If the measure passes, it could generate millions for facility upgrades.
Today is the final day of early voting in a Little Rock School District millage extension election. Voters are being asked to refund bonds from 2015 and to extend existing debt service mills by 19 years. If the millage extension is approved, officials project it will generate up to $300 million in construction funds over three years.
A yes vote will not increase taxes, but it will allow the district to use the generated funds to update its many facilities, LRSD board president Vicki Hatter said.
“Voting for the millage, it is an investment right in our students, right in infrastructure, and then it helps stabilize our district,” Hatter said.
Several of the LRSD’s schools are more than 65 years old and in need of improvements. Funding generated by an extension of the debt service millage would support projects such as upgrading security cameras and LED lighting, as well as replacing roofs, floors, windows and HVAC systems.
Officials would also construct two new schools — a high school and a K-8 school. The latter would replace McClellan High School, which Hatter said is “in bad shape” and would be torn down as part of the millage-supported projects. The school discontinued traditional high school operations at the end of the 2019-20 school year, with students reassigned to the new Little Rock Southwest High School for 2020-21, according to the district’s website.
“Having a sustainable, viable, high-performing district that is invested in capital improvement or infrastructure is vital,” Hatter said. “Making sure that we are able to invest in our facilities to where children feel happy and warm walking into the building is very, very important.”
While part of Hatter’s investment in the district stems from being the mother of two teens attending high school, she said the election can impact people who don’t have students attending LRSD schools. The district’s deteriorating buildings can negatively impact property values, for example, but if projects like the construction of the new schools get the green light, they could help generate new job opportunities.
While there is no formally organized opposition to the measure, politicians such as Little Rock Mayor Frank Scott Jr. and Democratic Senator Joyce Elliott have spoken in favor of voting yes.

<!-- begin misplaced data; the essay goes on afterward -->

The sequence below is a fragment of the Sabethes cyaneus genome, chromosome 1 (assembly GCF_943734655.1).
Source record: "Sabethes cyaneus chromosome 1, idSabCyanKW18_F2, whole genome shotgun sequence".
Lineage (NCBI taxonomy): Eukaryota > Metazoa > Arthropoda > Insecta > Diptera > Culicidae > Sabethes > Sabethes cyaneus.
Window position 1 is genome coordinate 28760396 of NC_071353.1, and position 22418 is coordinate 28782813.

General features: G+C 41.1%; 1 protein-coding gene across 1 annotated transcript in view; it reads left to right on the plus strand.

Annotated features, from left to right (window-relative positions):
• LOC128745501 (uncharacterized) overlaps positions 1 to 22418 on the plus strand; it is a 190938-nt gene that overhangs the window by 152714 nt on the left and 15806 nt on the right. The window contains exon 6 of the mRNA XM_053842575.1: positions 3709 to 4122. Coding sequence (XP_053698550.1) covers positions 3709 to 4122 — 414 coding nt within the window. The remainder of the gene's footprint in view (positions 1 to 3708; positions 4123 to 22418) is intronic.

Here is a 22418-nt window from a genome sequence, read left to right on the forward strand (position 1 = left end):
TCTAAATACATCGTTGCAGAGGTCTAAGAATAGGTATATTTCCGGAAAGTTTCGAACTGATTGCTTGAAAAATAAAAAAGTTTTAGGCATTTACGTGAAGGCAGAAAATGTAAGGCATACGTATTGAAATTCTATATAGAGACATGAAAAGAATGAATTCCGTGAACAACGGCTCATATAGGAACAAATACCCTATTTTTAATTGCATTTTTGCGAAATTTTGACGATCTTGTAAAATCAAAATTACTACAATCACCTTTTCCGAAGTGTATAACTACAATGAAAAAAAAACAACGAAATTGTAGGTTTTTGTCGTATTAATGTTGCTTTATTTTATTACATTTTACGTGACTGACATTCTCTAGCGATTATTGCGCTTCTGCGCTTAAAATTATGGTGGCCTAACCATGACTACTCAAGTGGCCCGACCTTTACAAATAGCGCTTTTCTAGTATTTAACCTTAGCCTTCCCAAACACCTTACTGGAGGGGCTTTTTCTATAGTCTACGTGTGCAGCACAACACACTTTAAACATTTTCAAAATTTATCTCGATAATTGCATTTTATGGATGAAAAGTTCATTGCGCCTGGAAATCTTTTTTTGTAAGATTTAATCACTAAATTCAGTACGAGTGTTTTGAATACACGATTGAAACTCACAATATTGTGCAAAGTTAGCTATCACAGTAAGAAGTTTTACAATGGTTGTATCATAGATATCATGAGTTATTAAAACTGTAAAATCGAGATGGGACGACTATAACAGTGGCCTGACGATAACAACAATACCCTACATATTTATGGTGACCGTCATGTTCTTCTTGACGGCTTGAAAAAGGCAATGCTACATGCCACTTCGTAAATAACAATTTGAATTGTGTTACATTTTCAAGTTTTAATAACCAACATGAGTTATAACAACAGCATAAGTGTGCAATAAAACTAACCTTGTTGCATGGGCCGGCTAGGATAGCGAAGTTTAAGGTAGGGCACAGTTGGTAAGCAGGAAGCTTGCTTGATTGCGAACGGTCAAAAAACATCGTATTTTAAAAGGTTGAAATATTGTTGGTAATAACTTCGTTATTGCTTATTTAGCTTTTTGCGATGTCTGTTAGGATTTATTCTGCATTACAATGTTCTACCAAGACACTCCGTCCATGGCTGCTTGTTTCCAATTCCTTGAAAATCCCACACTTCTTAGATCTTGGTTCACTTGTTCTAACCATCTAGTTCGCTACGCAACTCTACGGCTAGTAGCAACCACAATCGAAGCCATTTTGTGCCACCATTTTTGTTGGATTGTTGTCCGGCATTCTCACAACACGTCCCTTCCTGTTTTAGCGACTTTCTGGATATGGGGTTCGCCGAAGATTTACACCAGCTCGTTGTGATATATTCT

“If there is a single school in LRSD any one of us would not be proud to send our own children or loved ones to, satisfaction will continue to be reserved for the privileged,” Elliott said in a social media post Sunday. “Being lucky by neighborhood or ability to make sure some kids get into ‘the right’ school, regardless of where they live, while others don’t will never be right.”
Hatter is hopeful voters will approve a millage service extension even though they rejected it in 2017 and 2020. Hatter, Sen. Elliott and others were opposed to the millage extension at that time because LRSD was still under state control. Arkansas dissolved the school board when it took over the district in 2015.
“Back then it was because we didn’t have a democratically elected school board which meant we didn’t have accountability,” she said.
A new school board was elected in December 2020 and the state completely relinquished its control in July 2021. With Hatter at the helm, the board now has more local control to invest in capital improvements like upgrading facilities as a way to support the district’s children.
“We have a duty to address the whole child and this is just one of many ways we can do that,” Hatter said.
Today is the final day of early voting before election day on Nov. 2. Polls will be open from 7:30 a.m. to 7:30 p.m. tomorrow. More information about the ballot and polling locations is available on the Pulaski County Election Commission’s website.
Details about the proposed projects that would be funded by an extension of the millage can be found on LRSD’s website.